About 40 of the on average 600 vehicles sold each month at northern Michigan auto dealer Bill Marsh Auto are now sold online, thanks in part to web cams visitors to Billmarsh.com can use to view and zoom in on cars actually on the lot. For visitors who don’t want to buy online, the feature is serving to preview cars and bring customers in the door. “About 65% of the people who buy a vehicle from us have been to our web site first,” creative director Dean Rose tells Internet Retailer. Virtually all of that number have engaged the web cam feature on the site, he believes.
Rose says he discovered the web cam technology from vendor SilkRoad Technology Inc. five years ago while attending a University of Michigan hockey game. Told that the cameras fixed on the rink were providing live views of the game that online viewers could control and zoom, he investigated the product, TrueLook, when he got home. TrueLook is an enterprise-class software system for deploying and managing telerobotic cameras remotely. In addition to zooming for detail on cars selected for viewing in the Bill Marsh lot, the feature can save and e-mail stills of those views, along with a text message, to friends or the dealer.
The two cameras first installed on the dealer’s lot grew to five after web sales began to take off, Rose says. Auto manufacturer GM’s dealer co-op advertising budget covers a percentage of the cost of the program, as it would for a traditional marketing effort, Rose says. The average cost of the hosted service is about $300 per month and the average cost of the installed cameras about $2,000 per camera, according to SilkRoad.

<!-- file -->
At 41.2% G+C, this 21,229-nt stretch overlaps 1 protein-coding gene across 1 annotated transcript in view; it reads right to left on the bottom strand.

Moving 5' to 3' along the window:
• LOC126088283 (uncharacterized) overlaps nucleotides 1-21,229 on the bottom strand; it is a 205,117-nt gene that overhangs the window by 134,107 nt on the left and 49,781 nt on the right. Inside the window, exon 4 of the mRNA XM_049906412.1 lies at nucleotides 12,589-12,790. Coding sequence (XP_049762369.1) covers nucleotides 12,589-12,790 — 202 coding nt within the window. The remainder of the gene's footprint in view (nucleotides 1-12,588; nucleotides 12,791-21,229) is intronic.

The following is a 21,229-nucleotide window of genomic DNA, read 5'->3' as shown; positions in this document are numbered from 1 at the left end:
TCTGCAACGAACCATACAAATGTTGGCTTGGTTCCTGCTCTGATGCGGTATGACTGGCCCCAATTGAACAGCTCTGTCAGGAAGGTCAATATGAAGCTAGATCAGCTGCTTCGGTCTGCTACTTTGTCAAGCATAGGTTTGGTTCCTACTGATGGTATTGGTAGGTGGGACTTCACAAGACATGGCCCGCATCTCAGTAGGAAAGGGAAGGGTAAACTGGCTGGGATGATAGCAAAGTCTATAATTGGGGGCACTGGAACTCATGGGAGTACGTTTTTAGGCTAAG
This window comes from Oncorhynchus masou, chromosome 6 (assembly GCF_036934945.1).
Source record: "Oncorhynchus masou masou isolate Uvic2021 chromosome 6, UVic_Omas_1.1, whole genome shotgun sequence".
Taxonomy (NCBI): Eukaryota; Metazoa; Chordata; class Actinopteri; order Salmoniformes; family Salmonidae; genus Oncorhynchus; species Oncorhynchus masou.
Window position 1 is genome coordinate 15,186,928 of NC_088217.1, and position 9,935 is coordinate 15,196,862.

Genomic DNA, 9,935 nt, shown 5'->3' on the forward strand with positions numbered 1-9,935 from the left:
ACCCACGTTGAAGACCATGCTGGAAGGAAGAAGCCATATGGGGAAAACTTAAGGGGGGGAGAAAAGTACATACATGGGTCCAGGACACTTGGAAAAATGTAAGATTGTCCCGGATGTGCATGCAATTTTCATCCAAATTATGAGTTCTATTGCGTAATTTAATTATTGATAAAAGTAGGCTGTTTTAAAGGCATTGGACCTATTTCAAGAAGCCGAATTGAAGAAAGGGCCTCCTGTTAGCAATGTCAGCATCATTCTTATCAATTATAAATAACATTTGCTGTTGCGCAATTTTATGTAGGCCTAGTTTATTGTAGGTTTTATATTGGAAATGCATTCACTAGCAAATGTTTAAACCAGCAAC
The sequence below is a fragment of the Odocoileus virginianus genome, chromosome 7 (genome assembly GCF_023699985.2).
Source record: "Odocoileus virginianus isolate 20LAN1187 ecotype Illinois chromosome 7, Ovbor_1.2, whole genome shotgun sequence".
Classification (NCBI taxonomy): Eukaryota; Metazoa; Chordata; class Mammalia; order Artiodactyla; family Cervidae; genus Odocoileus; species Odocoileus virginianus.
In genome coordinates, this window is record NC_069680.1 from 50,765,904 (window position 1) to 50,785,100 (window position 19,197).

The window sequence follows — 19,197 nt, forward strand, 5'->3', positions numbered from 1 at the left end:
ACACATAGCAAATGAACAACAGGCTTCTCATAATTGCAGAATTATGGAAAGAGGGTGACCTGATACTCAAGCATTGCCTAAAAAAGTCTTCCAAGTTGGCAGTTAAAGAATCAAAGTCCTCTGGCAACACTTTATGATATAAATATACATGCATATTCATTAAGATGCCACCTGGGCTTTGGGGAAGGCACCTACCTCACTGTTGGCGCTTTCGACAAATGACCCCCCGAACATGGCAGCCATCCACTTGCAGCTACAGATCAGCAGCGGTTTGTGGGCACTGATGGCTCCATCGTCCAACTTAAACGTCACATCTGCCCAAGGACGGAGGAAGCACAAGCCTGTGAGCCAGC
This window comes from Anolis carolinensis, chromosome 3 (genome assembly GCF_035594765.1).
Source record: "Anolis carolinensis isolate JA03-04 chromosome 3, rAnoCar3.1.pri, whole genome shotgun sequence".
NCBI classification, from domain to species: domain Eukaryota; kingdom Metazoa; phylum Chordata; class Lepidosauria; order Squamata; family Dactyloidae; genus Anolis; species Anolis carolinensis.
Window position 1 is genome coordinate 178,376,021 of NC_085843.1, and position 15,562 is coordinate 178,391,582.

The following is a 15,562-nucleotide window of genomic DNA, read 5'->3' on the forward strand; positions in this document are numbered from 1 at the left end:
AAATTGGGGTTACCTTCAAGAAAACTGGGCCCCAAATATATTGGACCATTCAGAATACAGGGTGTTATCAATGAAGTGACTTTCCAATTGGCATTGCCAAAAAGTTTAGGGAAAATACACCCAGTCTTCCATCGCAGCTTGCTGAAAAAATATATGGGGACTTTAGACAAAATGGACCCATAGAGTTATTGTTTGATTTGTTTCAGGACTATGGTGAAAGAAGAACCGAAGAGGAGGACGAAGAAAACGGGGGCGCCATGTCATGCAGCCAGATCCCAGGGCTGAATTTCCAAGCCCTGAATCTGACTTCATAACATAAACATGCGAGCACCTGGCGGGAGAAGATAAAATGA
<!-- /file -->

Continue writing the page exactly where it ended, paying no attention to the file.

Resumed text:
The marketing support of GM is one reason more cameras aren’t installed all over the dealership, as GM isn’t the only brand of vehicle the dealer sells. For now, cameras are fixed on areas of the lot devoted to GM vehicles. “But that doesn’t stop a salesman from driving a Chrysler over there,” Rose says. Some reps even take cell phones out to the lot, showing additional detail by opening doors for an inside view, for example, at the request of online customers controlling the web cam from home or work.
Car dealerships don’t grow on every corner in the northern Michigan region -- some customers have to drive as much as 70 miles from remote areas to get to the Bill Marsh dealership. The web cams help geographically far-flung customers see what’s available before investing time in the drive, Rose says.
Another factor in the success of web-based sales is the dealership’s one-price model. Online web cam users can actually see the price of a car by zooming in on the price posted on the windshield.
“When we went to one-price and sales started heating up on the Internet, people started coming in with print-outs of what they wanted – the exact vehicle, the color, everything – and giving it to the salesman. It makes things a lot easier,” Rose says.
The same online web cam and pricing strategy has worked to extend the dealership’s sales beyond northern Michigan to include online sales to customers from as far away as Florida and New Mexico, he adds. “I even notice traffic from military people from here who are overseas, who just want to see what the weather is like,” he says. “It creates a lot of traffic for our site.”